She is confused and annoyed by the sound of the sparrow and the clock and the poplar moving in the wind, but the times when the sunbeams fall on his chamber she is the most upset. Finally she says, “I am very dreary, / He will not come” and, “I am aweary, aweary, / Oh God, that I were dead!”
“Mariana” is beautiful and disturbing, a critical favorite of Tennyson’s oeuvre. Published in 1830, it contains some of the same themes as Tennyson’s other famous poems: stasis and a sense of unending time, as in “Tithonus”; isolation and despair, as in “The Lady of Shalott”; and shadow and dreaminess, as in “The Princess.” The poem consists of seven 12-line stanzas of iambic tetrameter, except for the tenth and twelfth lines, which are trimeter. It is considered a lyrical narrative, while it contains elements of dramatic monologue.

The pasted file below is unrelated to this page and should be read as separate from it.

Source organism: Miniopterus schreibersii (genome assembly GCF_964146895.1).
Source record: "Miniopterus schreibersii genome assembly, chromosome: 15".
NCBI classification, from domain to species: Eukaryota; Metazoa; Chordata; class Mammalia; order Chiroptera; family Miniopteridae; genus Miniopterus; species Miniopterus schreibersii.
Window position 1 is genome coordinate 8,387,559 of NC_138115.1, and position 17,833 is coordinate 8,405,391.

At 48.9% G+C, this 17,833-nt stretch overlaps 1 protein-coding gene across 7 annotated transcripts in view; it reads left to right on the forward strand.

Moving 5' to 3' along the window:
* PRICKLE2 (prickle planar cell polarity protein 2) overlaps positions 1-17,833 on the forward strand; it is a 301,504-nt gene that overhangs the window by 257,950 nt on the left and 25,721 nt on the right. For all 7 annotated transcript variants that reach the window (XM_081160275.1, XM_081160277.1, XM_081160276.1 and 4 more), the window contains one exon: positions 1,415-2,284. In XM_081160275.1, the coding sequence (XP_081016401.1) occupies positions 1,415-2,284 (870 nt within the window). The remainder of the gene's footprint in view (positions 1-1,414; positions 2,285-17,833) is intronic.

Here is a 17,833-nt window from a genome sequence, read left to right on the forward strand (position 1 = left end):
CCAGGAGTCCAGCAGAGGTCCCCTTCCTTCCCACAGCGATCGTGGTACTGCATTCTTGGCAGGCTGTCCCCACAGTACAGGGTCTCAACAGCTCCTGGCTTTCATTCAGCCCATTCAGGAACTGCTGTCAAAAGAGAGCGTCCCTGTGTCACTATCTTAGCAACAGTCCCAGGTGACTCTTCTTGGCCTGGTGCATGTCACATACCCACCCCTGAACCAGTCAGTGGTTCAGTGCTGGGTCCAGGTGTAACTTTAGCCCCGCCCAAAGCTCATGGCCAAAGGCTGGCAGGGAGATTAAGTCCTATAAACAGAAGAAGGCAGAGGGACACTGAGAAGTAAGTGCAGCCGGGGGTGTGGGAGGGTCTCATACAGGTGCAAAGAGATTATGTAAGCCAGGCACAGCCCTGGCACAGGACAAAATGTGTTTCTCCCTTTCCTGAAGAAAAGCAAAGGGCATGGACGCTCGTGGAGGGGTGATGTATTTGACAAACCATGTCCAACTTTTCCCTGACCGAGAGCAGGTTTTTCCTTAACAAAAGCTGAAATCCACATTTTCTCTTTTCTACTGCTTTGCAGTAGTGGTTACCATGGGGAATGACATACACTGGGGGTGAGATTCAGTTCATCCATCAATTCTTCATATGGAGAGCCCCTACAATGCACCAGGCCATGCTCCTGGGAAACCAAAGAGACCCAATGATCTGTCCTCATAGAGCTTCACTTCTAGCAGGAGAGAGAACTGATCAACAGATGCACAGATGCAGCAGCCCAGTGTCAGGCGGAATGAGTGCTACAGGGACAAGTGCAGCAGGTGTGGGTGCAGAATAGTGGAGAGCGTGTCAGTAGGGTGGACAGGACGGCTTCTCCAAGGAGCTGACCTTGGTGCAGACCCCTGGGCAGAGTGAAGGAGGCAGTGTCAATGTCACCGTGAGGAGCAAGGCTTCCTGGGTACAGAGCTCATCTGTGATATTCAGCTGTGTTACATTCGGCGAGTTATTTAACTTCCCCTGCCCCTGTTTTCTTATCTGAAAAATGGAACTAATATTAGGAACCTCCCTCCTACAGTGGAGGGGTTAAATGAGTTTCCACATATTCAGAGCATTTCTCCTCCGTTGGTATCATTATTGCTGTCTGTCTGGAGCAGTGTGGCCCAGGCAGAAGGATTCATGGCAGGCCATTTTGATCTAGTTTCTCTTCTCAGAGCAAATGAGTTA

The person Mariana is based on Shakespeare’s Mariana from Measure for Measure, who waits in on lonely grange (farm) for her lover Angelo, who has abandoned her; the line there is “Mariana in the moated grange.” The line’s lack of a verb is important because it suggests the stasis that Tennyson so exquisitely conveys in his poem. In the play Angelo does return and the two are reunited, but the sad Mariana of sad Tennyson’s poem does not experience that happy reconciliation.